Updated: Feb 18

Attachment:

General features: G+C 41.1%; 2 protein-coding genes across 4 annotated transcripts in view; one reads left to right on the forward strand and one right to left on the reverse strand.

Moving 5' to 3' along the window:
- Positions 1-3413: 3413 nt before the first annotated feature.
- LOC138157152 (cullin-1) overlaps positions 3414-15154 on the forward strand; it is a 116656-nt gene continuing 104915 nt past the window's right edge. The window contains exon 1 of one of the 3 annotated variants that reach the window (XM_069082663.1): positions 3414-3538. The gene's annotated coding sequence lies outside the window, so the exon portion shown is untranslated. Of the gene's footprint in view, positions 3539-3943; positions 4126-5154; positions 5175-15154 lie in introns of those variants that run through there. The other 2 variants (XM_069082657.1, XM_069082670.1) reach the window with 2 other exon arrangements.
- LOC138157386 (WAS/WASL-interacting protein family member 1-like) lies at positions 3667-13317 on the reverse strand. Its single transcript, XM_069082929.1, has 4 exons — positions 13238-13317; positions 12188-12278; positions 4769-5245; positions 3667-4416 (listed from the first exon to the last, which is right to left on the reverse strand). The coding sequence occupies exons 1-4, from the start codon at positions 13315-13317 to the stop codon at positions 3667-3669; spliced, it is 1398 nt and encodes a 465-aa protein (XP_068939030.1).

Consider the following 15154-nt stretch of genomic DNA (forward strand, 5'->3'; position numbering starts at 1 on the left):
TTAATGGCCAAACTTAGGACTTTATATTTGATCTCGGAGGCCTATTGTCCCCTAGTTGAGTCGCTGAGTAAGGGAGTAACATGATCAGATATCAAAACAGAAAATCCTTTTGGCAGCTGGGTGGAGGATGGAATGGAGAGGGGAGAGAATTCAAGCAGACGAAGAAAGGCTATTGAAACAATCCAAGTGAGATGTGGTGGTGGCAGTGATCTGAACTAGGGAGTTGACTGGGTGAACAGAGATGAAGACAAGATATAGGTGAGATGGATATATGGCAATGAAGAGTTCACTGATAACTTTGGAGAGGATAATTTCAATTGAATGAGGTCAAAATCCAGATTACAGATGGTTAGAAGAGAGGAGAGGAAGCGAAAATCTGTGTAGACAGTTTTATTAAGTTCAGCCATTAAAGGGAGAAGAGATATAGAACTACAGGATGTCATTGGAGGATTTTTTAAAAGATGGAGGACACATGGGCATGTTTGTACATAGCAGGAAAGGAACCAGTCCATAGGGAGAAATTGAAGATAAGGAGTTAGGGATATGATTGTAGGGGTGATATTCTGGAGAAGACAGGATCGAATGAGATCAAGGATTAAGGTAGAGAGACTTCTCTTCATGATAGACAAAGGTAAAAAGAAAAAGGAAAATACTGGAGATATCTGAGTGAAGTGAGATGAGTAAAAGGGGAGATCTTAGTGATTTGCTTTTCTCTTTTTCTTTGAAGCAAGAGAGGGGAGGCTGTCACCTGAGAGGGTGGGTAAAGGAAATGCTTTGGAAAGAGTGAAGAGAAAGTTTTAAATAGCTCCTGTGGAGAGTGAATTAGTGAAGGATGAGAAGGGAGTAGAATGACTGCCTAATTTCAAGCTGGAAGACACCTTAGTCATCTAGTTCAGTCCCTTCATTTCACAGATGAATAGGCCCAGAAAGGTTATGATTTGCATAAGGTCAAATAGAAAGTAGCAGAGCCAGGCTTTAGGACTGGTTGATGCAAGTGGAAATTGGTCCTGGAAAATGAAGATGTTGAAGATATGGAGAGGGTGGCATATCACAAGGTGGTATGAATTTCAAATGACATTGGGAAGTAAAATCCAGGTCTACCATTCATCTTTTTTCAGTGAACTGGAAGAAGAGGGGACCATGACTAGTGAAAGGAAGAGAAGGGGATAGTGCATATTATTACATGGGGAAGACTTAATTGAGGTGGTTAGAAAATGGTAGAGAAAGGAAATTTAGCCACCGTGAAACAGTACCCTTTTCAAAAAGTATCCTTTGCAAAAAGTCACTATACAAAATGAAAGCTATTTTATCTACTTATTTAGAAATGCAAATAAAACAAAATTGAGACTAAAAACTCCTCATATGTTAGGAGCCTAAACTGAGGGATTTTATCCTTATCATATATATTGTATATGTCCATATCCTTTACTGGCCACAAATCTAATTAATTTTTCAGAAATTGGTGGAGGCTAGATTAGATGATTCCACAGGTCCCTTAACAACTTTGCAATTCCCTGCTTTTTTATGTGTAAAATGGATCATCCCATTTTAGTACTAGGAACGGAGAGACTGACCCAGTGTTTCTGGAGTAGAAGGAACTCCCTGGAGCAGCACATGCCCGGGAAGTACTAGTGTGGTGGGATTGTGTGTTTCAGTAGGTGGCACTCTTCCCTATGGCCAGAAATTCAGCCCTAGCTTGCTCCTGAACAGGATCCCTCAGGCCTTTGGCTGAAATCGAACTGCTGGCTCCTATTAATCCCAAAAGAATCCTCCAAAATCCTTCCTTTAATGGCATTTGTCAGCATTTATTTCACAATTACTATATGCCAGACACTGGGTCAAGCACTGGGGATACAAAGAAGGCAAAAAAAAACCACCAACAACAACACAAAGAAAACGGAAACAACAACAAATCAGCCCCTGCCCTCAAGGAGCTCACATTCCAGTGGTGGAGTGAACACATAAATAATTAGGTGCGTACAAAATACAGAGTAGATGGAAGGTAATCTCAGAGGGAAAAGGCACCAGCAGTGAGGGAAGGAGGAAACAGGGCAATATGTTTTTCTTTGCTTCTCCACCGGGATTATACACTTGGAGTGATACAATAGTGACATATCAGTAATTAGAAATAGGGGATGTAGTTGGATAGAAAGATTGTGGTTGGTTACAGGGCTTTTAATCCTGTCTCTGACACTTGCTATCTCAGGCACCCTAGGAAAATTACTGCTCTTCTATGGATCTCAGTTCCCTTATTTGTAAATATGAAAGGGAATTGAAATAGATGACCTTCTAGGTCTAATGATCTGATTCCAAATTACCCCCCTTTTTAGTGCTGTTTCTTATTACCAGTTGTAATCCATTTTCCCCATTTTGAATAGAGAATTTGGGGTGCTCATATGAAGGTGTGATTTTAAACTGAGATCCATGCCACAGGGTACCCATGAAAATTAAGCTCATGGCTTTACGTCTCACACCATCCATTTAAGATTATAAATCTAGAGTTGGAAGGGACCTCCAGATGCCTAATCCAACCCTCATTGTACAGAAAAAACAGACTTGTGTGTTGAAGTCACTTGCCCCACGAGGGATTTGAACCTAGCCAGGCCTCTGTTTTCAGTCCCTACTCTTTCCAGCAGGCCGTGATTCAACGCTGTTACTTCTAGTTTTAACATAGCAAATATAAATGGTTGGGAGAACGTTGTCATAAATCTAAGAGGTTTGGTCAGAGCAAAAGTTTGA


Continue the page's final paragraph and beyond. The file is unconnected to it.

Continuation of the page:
I thank Claire Hilton for editing my draft. It was one dimly lit room. Yellowish ambience I remember. I was hanging out with some Christian friends. I was doing my usual trolling, asking people for definitions, as they discussed matters of philosophy and theology. Somehow the conversation got to the point that I was asked to produce my definition of love. As someone not very clever, I tried to evade the question. I told them the truth that I did not know, but they were bent on extracting an answer out of me. "They got me this time", I thought. Generally, it is I who bothered others by asking for definitions. Once I realized they were not going to let me get away, I conceded. After minutes of quiet consideration, I served, "not love. Love is not love." "What?" they interjected. "Love is a state in which you don't love", I returned. This was early 2019. Years before, I was unable to say that I cared about them when asked. How could I? I had no control over their lives to make any discernible difference. Some called me a hypocrite for they had seen me do things that they considered loving. But I never did those things purposefully. There was no "I" doing the loving. I eventually became literate enough to say, "love and care happen to me and through me, if they do, rather than by me", just like hunger happens to me. None of it was my choice. My hunger is a response to object(s) other than my will. If love was not my will, it couldn't be "I" doing the loving. By early 2018, I understood that no "I" can ever love for love does not have a subject. It doesn't originate from a subject. It already exists, if it does. "I" can only withdraw "my" participation. Consider the curvature of space that explains gravitational attraction. Gravity does not originate from a body to reach another body. The curvature created by both bodies causes them to fall into each other or, must I say, fall for each other. They can spend energy to stop falling, but their default state is to fall. Neither body can claim gravity to be its doing. Perhaps, that is the objective nature of love. You can't love either, for love is not an action. Though it classifies as an action verb, it should classify as a state of being verb. Unlike action verbs such as go and eat, you can't do the verb "love". You can tell if someone ate pizza or went to Pizza Hut, but it is impossible to tell that someone loves Pizza or loves Pizza Hut. This shows that love is neither quantifiable nor objectively verifiable. How then can someone act it? If he did it, how would we know that he did it? Instead, love seems to be a recognition of a state of being, similar to saying "I am (state of action verb) fat". You are either in the state or not. So long you are trying to be in it, you imply that you aren't. Only when you stop loving do you allow yourself to fall asleep. When you are asleep, you don't know it because you are already asleep. Only when you wake up do you find out that you were asleep. Thus, love precedes its recognition. People who try to love want to reverse that order. They try to make the tail wag the dog, as Alan Watts once said. The love that people do out of their will is man-made. It looks like love but lacks truth, and hence, is fake. The confusion results probably from the subject-verb-object structure of our languages. It frames the human mind to think that subject, verb, and object are three discrete entities as if there were a boundary where the subject ends, the verb starts, and another, where the verb penetrates the object. In a language unbound by structures like the language of animals or of music, the universe probably is a continuum into which all entities dissolve. That must be selfless love, devoid of a self (a doer) doing the loving. The moment intention, the source of which is the self, enters the formula, we get selfish love-- Person A-loves-Person B. And we complicate things.